The rites of late winter are upon us. The Superbowl is over. Major League Baseball pitchers and catchers will be reporting to spring training soon. The days are getting longer, and warmer temps are with us more consistently here in southern California.

My Dodgers seemed primed for another stand-out year, especially with the recent addition of Mookie Betts to an already stacked lineup of A-listers. I can’t wait for the first “play ball” of the year!

On paper, the Dodgers appear playoff and world series bound yet again. Only the American League’s Yankees appear on par with them, and that’s potentially a stretch with the Yankee’s pitching rotation a bit suspect after top dog Gerrit Cole. Granted the boys in blue have been to the World Series two of the last three years, and came close to doing it again in 2019, so nothing’s for certain. But I can’t help but feel, after a more than 30-year World Series drought, that this is the year.


All these thoughts of spring training, the Betts trade, and the upcoming baseball season have me thinking about teams and team-building. The Dodgers certainly seem solid, top-to-bottom (especially after the trade), but is it enough? What makes a team successful?

In business, having a team of superstars is certainly desired—but is it always best? An article I was reading on ClearCompany’s blog the other day, Sometimes Superstars Don’t Make a Super Team, touches on this very topic. In it, the author writes that “individual performance is not necessarily an indication of team success.” I wholeheartedly agree. One person standing out does not necessarily mean the team succeeds.

In baseball, there are now 26 players on the active MLB roster on any given day. Sure, there are some players better than others, but all 26 players must be rowing in the same direction for the team to succeed. The same goes for a business team.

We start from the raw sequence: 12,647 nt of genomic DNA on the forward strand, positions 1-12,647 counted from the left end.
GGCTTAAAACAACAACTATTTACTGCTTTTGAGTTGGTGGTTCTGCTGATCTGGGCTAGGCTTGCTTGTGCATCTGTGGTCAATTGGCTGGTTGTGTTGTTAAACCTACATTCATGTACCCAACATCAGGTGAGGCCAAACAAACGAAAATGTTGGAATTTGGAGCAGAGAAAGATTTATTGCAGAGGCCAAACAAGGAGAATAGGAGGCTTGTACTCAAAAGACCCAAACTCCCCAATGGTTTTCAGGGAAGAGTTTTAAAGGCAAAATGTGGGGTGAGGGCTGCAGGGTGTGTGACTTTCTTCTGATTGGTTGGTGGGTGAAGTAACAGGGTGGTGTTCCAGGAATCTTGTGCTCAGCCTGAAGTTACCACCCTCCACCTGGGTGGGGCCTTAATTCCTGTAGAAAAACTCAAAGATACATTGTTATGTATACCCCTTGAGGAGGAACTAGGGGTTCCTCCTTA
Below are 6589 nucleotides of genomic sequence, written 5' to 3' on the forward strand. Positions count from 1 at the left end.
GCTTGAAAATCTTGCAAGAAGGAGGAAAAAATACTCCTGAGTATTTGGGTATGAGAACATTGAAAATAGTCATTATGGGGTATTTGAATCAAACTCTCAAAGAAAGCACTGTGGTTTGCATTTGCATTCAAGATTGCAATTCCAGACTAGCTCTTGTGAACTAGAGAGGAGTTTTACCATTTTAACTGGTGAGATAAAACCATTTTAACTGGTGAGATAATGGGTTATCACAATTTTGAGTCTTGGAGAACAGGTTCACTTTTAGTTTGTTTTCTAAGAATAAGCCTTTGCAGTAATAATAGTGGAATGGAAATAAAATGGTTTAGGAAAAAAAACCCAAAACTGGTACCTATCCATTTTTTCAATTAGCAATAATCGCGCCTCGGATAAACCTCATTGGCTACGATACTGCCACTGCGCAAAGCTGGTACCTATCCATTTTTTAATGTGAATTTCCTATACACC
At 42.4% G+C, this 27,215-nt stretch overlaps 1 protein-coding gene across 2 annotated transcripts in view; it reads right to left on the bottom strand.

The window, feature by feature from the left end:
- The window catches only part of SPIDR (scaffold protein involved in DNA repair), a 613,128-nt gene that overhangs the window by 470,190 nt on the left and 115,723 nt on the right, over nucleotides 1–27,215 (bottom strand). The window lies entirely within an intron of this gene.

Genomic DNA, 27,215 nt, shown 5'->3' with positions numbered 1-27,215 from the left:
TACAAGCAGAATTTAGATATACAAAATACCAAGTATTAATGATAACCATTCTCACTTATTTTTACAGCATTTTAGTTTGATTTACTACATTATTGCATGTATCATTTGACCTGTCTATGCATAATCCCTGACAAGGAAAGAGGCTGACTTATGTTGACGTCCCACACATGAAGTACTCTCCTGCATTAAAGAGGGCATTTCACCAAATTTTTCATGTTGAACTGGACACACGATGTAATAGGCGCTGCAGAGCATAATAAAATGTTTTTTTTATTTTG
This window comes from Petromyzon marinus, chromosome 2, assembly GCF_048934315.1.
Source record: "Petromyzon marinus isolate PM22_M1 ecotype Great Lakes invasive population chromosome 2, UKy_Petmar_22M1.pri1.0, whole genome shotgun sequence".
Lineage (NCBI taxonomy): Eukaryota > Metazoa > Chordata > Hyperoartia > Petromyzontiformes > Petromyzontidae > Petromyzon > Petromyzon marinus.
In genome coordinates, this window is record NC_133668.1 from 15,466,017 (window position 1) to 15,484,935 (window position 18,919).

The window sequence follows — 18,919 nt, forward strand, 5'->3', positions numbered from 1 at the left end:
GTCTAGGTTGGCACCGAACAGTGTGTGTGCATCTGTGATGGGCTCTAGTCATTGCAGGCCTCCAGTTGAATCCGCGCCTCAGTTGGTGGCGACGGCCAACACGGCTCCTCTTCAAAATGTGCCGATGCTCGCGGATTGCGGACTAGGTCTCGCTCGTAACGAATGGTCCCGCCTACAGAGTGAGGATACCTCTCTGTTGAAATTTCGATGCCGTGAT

A business team of middling performers is likely to produce only middling results. Similarly, a team of one or two superstars might have an occasional “WOW” moment, but in the long run it’s likely to produce inconsistently. Like the old saying goes, “a machine is only as fast as its slowest cog,” the same proves true for teams.

In my experience, it’s better to have a well-rounded team of above average performers than it is to have a team featuring one or two superstars backed by a bunch of lesser performers. That’s not to say superstars aren’t desired, not at all. What you want most is for the drop-off from your top performers to the back of the roster NOT to be too steep. In other words, you don’t the difference in level of performance from the likes of Betts, Walker Buehler, Cody Bellinger, Corey Seager (and let’s not count out Clayton Kershaw), to drop off dramatically when you start getting down to lower-tier roster spots. Teams like the New England Patriots have built dynasties of such an approach: two or three superstars surrounded by a supporting cast of very good, near superstar players.